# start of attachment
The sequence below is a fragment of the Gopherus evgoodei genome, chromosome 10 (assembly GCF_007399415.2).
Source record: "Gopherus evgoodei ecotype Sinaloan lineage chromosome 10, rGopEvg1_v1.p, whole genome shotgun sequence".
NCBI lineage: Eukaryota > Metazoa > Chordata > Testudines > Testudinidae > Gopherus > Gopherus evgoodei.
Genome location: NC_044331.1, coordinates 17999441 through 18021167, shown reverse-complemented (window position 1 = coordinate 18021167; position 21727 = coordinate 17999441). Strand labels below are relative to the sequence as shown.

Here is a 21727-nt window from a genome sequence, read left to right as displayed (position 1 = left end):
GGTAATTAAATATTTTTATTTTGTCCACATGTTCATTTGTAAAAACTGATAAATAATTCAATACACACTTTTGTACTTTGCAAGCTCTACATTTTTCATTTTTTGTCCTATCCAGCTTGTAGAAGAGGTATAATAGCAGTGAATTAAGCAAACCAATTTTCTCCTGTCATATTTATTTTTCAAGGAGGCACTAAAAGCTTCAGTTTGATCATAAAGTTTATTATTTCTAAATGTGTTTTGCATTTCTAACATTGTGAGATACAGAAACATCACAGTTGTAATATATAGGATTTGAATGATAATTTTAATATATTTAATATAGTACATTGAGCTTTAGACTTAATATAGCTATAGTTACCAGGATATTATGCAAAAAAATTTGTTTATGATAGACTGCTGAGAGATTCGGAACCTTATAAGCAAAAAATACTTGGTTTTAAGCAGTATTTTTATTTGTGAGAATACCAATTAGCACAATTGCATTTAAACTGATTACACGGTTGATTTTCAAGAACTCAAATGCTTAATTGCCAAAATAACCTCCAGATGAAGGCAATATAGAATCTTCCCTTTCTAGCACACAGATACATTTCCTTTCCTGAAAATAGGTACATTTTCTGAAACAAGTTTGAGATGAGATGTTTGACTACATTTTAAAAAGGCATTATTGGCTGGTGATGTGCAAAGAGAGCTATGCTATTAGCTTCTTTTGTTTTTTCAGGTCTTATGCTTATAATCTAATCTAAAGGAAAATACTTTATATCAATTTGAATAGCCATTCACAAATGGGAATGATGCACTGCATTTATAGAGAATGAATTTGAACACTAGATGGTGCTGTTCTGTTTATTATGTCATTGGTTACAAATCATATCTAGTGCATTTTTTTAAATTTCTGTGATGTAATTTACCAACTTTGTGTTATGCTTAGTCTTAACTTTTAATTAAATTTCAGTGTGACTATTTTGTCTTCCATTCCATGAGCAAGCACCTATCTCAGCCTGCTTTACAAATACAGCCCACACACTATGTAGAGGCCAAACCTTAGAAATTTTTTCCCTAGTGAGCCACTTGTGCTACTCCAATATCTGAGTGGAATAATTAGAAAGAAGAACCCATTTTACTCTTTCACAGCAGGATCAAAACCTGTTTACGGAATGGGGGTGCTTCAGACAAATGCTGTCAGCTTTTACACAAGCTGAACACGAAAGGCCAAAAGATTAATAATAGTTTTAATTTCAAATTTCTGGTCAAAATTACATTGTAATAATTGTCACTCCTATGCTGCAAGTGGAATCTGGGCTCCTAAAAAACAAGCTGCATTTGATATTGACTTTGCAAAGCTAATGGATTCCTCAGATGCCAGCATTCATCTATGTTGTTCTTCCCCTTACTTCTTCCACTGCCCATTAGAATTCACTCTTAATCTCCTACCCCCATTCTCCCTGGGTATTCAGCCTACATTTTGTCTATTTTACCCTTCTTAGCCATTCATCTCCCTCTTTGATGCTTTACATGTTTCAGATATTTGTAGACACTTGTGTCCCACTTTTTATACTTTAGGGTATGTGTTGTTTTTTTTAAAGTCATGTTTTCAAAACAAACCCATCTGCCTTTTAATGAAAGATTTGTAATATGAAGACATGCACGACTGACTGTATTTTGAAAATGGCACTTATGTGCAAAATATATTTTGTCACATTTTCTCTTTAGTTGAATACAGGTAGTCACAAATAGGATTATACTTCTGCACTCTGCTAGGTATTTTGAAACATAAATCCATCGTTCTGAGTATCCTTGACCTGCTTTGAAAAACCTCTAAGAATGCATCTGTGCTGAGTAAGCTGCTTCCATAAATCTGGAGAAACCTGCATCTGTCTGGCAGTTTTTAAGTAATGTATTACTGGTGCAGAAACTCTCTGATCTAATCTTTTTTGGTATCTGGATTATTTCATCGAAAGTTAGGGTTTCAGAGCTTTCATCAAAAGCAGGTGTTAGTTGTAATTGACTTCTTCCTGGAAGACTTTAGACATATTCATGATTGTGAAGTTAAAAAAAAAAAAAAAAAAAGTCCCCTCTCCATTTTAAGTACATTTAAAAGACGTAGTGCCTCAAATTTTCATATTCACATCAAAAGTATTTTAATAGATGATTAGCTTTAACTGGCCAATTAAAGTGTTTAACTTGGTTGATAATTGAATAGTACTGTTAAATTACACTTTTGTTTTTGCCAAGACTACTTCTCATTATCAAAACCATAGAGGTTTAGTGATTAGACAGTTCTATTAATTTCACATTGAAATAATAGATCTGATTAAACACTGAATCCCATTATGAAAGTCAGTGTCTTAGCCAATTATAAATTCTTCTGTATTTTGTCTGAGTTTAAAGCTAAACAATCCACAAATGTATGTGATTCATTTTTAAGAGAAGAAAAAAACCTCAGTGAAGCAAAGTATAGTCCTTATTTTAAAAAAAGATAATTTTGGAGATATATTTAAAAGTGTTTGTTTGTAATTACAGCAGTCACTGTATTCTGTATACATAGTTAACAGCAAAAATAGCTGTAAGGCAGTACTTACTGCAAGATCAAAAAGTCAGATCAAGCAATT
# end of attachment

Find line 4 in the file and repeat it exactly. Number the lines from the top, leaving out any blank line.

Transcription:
Genome location: NC_044331.1, coordinates 17999441 through 18021167, shown reverse-complemented (window position 1 = coordinate 18021167; position 21727 = coordinate 17999441). Strand labels below are relative to the sequence as shown.